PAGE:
Pre-Prozac prose poetry and clever media sayings were a primary means of conveying pain and passion and, often, playfully transforming the charged primary process lode. For example, mid-80s radio script titles were an oft- used transformative vehicle, such as one on the defensive consequences of burnout: "Breaking Out of a Hell of a Shell or Don't Feel Too Sorry for Humpty Dumpty…He Needed to Hit Bottom!" Or another favorite: "Don't Clock the Writer's Block: Premature Impatience Will Sow Creative Impotence." Consider this prose poetry on the perils of production vs. procrastination:

Why can't writing be a race, ideas blasting from inner space with bursts of brilliance and subtle grace? Ha! For me, that starting block is a mental block building to a wall of frustration. It's the test of time. Will banging my head against the wall sooner produce a breakdown than a breakthrough?…Fortunately, I'm hard-headed.

And in the early '90s, the "Burnout Boogie" and "The Electrifying Lady" (a lyrical anthem for an African-American beauty contest) got some attention. Then, in an altered, daydream state before waking, while pondering the inanity of a therapist and university professor writing rap lyrics, the "aha" jumped out as if shaken by an unexpected morning alarm. The performance concept of psychologically humorous rap music had percolated from my subconscious - Shrink Rap Productions! And lyrics started pouring off the pen. So too the evolution of a stage costume: Blues Brothers hat, black sunglasses and black tambourine. One quasi-rap number, in particular, captured the ebb and flow of depression and mania - "Double-Edged Depression."

Waves of sadness, raging river of fear Whirlpooling madness till I disappear Into the depths of primal pain Then again, no pain, no gain…

Climbing icy spires, dancing at the ledge The phoenix only rises on the jagged edge. In a world of highs and lows Hey, the cosmos ebbs and flows…

Well I'm pumping iron and Prozac, too What else can a real man do? In a life of muted dreams How about a Primal Scream? AHHHH…

(For the entire piece, send an email.)

7. Primary Process and Practice on Prozac. To my surprise, six months after writing this lyric, which spoofed taking medication, I was on Prozac. I'm still not sure when the full impact kicked in. With hindsight, both in writing and public performance, my post-Prozac process reveals a less self- centered connection between my inner depths and individual voice. I'm more attruned to the reader's or audience's ear, psyche, heart and soul. Building on talents for witticism and poetry, I've matured into a psychohumorist, essayist and storyteller. (A friend also swears Prozac has done wonders for my rap singing.)

How much of this shift is due to the Prozac shrinking (certainly not eliminating) my primal pool of emptiness and depression or impacting confidence and energy levels? Taking medication is often a balancing act, trading off a symptom for a side effect. Though with the right medication there's a favorable balance of trade. Now I choose a very low dosage. I prefer some emptiness with a heightened sensitivity -- greater alertness, consciousness and obsessiveness -- over less emptiness, more drowsiness and reduced agitation.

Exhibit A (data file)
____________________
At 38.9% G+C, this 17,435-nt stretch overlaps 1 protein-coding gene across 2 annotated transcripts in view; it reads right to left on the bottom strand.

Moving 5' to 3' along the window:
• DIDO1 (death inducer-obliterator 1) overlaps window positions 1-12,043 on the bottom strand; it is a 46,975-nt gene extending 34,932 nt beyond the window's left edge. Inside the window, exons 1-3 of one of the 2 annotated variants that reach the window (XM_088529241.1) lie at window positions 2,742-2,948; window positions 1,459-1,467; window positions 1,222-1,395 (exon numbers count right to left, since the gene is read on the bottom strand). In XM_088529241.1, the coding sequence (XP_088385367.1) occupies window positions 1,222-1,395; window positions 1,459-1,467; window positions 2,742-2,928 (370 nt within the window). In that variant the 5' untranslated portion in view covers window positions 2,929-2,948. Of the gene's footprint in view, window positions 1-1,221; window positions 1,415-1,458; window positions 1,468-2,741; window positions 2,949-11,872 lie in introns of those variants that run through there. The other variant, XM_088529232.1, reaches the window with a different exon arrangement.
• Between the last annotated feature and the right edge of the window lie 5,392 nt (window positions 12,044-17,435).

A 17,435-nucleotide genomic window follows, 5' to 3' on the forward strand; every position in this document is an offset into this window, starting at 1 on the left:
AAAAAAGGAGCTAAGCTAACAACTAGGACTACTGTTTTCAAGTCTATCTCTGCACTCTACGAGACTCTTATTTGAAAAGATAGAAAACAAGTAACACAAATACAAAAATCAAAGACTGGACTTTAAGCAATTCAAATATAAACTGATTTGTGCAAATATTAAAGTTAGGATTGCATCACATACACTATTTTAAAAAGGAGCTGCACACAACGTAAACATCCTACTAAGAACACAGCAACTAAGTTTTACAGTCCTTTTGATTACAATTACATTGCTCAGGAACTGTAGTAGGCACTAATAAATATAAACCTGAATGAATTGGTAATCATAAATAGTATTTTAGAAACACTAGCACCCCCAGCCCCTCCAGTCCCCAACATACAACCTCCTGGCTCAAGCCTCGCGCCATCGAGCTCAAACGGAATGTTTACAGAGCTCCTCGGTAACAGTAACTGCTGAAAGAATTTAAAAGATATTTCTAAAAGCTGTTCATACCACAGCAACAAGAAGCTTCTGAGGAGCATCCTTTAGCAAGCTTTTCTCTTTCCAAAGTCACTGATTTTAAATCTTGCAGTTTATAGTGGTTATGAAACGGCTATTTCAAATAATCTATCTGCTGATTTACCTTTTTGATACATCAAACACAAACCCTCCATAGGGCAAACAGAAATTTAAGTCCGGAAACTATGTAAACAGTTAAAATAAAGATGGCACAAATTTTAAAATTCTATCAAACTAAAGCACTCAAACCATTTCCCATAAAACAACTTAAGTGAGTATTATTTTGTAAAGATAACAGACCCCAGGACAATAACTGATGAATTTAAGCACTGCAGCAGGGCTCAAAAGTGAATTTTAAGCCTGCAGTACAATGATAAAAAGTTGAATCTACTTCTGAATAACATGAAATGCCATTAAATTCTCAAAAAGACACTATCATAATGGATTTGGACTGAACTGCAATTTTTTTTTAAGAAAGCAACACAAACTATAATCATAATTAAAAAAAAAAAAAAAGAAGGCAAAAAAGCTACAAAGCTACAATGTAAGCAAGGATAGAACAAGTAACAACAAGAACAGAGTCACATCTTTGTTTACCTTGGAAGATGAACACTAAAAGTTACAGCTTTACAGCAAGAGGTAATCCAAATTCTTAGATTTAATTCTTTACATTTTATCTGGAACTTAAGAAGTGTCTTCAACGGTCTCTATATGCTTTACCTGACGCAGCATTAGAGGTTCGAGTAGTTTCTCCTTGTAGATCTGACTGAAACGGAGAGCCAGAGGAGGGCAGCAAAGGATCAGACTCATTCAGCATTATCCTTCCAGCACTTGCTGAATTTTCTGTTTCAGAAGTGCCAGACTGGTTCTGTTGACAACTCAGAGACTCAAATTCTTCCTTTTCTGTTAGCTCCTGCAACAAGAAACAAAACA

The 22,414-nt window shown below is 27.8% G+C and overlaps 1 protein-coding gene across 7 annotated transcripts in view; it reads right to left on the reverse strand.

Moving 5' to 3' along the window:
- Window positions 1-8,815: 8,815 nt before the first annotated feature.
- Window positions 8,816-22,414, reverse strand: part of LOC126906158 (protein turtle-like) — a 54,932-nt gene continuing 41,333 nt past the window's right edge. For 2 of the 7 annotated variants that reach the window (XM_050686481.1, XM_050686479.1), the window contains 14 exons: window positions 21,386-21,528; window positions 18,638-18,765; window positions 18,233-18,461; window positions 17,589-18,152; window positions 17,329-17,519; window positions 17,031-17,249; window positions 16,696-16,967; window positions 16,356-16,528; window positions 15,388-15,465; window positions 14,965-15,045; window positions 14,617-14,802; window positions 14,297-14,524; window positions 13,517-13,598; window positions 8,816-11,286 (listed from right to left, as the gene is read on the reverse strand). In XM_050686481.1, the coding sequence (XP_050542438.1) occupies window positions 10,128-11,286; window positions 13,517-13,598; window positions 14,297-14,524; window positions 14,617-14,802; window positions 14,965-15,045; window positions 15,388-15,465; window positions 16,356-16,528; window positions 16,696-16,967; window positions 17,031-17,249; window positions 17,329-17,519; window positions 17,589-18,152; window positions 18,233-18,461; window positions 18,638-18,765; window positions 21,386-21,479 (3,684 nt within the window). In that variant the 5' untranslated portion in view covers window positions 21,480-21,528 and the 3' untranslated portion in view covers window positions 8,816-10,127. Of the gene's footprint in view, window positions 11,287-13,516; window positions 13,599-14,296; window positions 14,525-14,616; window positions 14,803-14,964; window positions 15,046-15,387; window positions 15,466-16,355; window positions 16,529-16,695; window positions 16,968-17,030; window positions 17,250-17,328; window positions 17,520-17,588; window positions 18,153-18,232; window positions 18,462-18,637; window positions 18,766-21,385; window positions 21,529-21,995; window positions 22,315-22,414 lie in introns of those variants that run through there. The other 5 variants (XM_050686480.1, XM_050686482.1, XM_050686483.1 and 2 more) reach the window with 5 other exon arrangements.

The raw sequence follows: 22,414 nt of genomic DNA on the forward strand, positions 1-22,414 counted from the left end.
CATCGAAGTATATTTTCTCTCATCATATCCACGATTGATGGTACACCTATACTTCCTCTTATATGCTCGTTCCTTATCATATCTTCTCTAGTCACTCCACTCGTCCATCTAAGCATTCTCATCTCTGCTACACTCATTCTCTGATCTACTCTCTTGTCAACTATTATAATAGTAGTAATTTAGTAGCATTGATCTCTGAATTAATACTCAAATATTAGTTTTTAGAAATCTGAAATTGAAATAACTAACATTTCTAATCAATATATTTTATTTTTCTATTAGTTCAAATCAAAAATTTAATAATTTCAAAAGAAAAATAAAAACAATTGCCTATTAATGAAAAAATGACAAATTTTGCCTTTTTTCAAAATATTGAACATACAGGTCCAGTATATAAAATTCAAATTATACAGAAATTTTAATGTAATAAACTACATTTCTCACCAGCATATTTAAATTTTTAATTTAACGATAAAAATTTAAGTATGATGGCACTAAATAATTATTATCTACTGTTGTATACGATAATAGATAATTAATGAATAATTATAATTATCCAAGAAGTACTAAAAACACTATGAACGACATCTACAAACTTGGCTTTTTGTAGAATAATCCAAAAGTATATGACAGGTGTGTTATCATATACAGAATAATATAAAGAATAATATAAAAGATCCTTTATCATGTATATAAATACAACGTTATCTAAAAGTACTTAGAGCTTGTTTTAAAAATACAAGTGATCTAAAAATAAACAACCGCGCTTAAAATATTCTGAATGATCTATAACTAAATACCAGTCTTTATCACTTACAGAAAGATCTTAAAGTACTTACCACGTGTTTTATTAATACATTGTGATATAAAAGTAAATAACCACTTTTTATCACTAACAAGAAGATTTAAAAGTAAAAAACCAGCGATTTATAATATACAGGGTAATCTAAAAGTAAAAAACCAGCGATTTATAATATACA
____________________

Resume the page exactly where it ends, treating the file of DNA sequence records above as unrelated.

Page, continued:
Today, with biochemical support and some psychological maturation, I don't have the same compelling desire to pour out my pain in a country codependency number, as I did in this chorus from "The Love Trade":

The Love Trade, The Love Trade Why must love be so hard? The Love Trade, The Love Trade, Whose turn to play De Sade? The Love Trade, The Love Trade Why must love be so hard? The Love Trade, The Love Trade Who will be left scarred?

Also, as an individual and an artist, eventually a feeling arises of "been there, done that" -- from creative work to dysfunctional relationships; it's time for a new direction. As the Stress Doc says: Fireproof your life with variety!

Medication may well be a catalyst for developing a new balance (not better or worse than pre-meds daze) between: a) my emotional and analytical processing, or b) between using inner and outer worlds as the source for artistic conception and expression. Feeling more confident - both because of Prozac and progress in my path - my work has a less raw quality. I'm stretching more than straining. I'm not TRYING SO HARD TO BE CREATIVE! There may be some tradeoffs in terms of quality and merit. Do I still have the wild creativity of my "American in Cajun Paris" years? Now, it's true…New Orleans is the personification of the primal swamp and creative breeding ground! Then again, some of my most outrageously satirical essays on organizational dysfunction have been written in my DC and AP (After Prozac) years.

Finally, Prozac has allowed me to become more prolific; I have greater energy, overall. My obsessive drive has not been tempered. More specifically, the ebbs are shorter and the flows are steadier, along with greater patience and discipline. And as Van Gogh preached and lived, with incessant practice and reflection startling harmony and wholeness is possible despite the maddening and exhausting forces within and without. Of course, being able to grapple with and strikingly transform such warring elements for as long as he did is a tribute both to his unswerving devotion and to a vastly imaginative and powerfully analytical mind.